HAMILTON ISLAND YACHT CLUB

Peter M. Allen MIEAust, CPEng, RPEQ

Opus International Consultants Level 12, North Tower, 1-5 Railway Street, Chatswood NSW 2067 Peter.Allen@opus.com.au

ABSTRACT The iconic Hamilton Island Yacht Club and 35 Villas successfully withstood the Category 3 Cyclone Ului last March, less than eight months after its official opening. This paper describes the innovative, cost-effective structural solutions developed by Opus to address the variety of competing architectural, geotechnical, environmental and construction challenges presented at this remote Great Barrier Reef development. The Architect conceived a nautical-shaped Yacht Club with slim terraces cantilevering up to 12.0m over the seashore and petal-shaped roofs that cantilever up to 11.0m, supported on ‘tree-columns’. The Client’s desire to bring international recognition to Hamilton Island was surpassed.

Fig. 1: Rendered View of the Hamilton Island Yacht Club and Villas Introduction The Hamilton Island Yacht Club is the realisation of an incredible dream: a joint venture between Hamilton Island owners, the Oatley family, and famed yachtsman Iain Murray. They sought to create an internationally recognised facility using the stunning concepts of exceptional Architect, Walter Barda, who envisaged “an opportunity to go for the ‘big picture’ as a celebration of tropical, marine life and boat form, and the drama of yachts taking on the natural forces of wind and water”. In 2007, Opus International Consultants (Opus) took up the challenge to push the boundaries of structural engineering design for the dramatic sculptural forms of the Yacht Club and 35 Villas. These unique structures enhance their beautiful location at the entrance to the Hamilton Island boat harbour, with magnificent dual-water vistas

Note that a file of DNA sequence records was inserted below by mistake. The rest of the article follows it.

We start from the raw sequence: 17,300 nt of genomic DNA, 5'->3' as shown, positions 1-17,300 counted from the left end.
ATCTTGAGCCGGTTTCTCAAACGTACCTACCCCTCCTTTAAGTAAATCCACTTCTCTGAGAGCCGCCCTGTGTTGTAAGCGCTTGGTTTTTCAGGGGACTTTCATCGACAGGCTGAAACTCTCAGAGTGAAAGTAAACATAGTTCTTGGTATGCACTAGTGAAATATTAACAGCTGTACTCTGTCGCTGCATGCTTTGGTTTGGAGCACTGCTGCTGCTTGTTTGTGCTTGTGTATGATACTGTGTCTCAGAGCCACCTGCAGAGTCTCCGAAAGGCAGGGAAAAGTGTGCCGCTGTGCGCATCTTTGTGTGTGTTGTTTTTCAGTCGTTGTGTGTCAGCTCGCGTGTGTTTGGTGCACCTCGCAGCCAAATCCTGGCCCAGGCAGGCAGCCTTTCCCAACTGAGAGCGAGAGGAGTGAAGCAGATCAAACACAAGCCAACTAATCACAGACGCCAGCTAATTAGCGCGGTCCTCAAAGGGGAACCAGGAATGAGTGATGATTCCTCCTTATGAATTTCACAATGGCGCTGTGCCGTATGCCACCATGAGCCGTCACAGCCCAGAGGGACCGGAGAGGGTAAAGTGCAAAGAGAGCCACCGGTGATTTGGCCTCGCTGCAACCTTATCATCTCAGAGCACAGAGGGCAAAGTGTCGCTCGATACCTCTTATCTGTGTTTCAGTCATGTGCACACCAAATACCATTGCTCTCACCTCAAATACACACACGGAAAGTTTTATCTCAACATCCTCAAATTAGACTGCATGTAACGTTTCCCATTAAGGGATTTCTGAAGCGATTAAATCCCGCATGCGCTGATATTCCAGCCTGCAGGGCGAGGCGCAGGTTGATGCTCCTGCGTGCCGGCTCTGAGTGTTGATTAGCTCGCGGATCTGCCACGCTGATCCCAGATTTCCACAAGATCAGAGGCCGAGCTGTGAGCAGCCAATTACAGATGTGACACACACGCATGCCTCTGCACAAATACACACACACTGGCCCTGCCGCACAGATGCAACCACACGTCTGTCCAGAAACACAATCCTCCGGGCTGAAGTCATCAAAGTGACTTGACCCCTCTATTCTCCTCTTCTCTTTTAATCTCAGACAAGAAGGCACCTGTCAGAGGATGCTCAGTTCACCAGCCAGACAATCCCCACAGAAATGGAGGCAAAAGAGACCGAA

together with pile caps and other concrete elements of the Yacht Club exposed to seawater. a hard volcanic rock. This mattress of controlled modulus engineered fill enabled those Villas to be constructed with concrete Raft footings. Together with the Geotechnical Engineer. The hillside Villas were supported on 400mm diameter auger piles to bedrock. transportation (road and barge) and erection issues particular to this remote tropical island location. There are four Villa types. recreational and business facilities over three levels. each comprising four bedrooms over four or five split levels. Yacht Club Floors and Walls To simplify construction of the irregular-shaped footprint of the Yacht Club floors. A crescent shaped lagoon pool and abundant tropical landscaping complete the site’s outstanding spectacle.Peter M Allen over both the marina and Dent Passage of the Whitsundays. Walter Barda’s Revit computer model was invaluable in understanding the Architectural forms and consequently the development of the structural framework. with Walter Barda’s desire for streamlined nautical profiles. in part an old quarry. up to 20m below. including contemporary indoor/outdoor restaurants and bars. The Yacht Club and the four Villas over the weakest mud were founded via vibrodriven 12 to 22m long steel piles hammered into the underlying rock: 2500m (250 Tonnes) of 50 year-old recycled Dorman Long 24”x7½” RSJ’s were sourced from Adelaide.5m depth of the poor fill was removed and replaced by a Soil Raft.0m centres between columns spaced up to 10. The modelling would continue to play this vital role through to the end of construction. but generally covered by deep soil mixed with rock floaters. Structural Engineering Features The structural engineers had to balance the competing demands of designing the Yacht Club and Villas to withstand cyclonic winds and the aggressive seashore environment. The Yacht Club features an inspiring central atrium space. Architect and Contractor. 20km off the Queensland coast at the southern tip of the Great Barrier Reef. the structural engineers determined an orthogonal framework for a conventionally-formed concrete structure. without distress. The 35 luxurious Villas are nestled in two curled rows along the foreshore and hillside. theatre and function rooms and a private health club incorporating a marinafront gymnasium. comprising five 300 mm thick layers of quarry rock and clay mix on geofabric. which have since settled only a few millimetres as predicted. and construction phases to anticipate and resolve cost-effective solutions for construction. Spandrel beams were up to 900mm deep. conference. Opus worked closely with the Client. on marine mud over ignimbrite. including extreme cantilever terraces and roofs. Parkview Developments throughout the preliminary and detail design. A Cathodic Prevention system was installed during construction to provide permanent protection from corrosion of the steel piles. The rock rises to the hillside. Foundations for the Yacht Club and Villas There was a wide range of difficult ground conditions: The foreshore area was comprised of poorly compacted hydraulically-placed fill mixed with rubble. after floaters had been removed. some with plunge pools and basements. with slab bands spaced at up to 8. rather than piling to rock. which had been dredged from the harbour decades before. compacted to 98% SMD ±2%. The first level Hamilton Island Yacht Club Page 2 . a 25 metre undercover lap pool and private cellar dining room. the most appropriate solutions for each particular condition were determined. a ground improvement technique was adopted: 1.0m centres. For most of the foreshore Villas.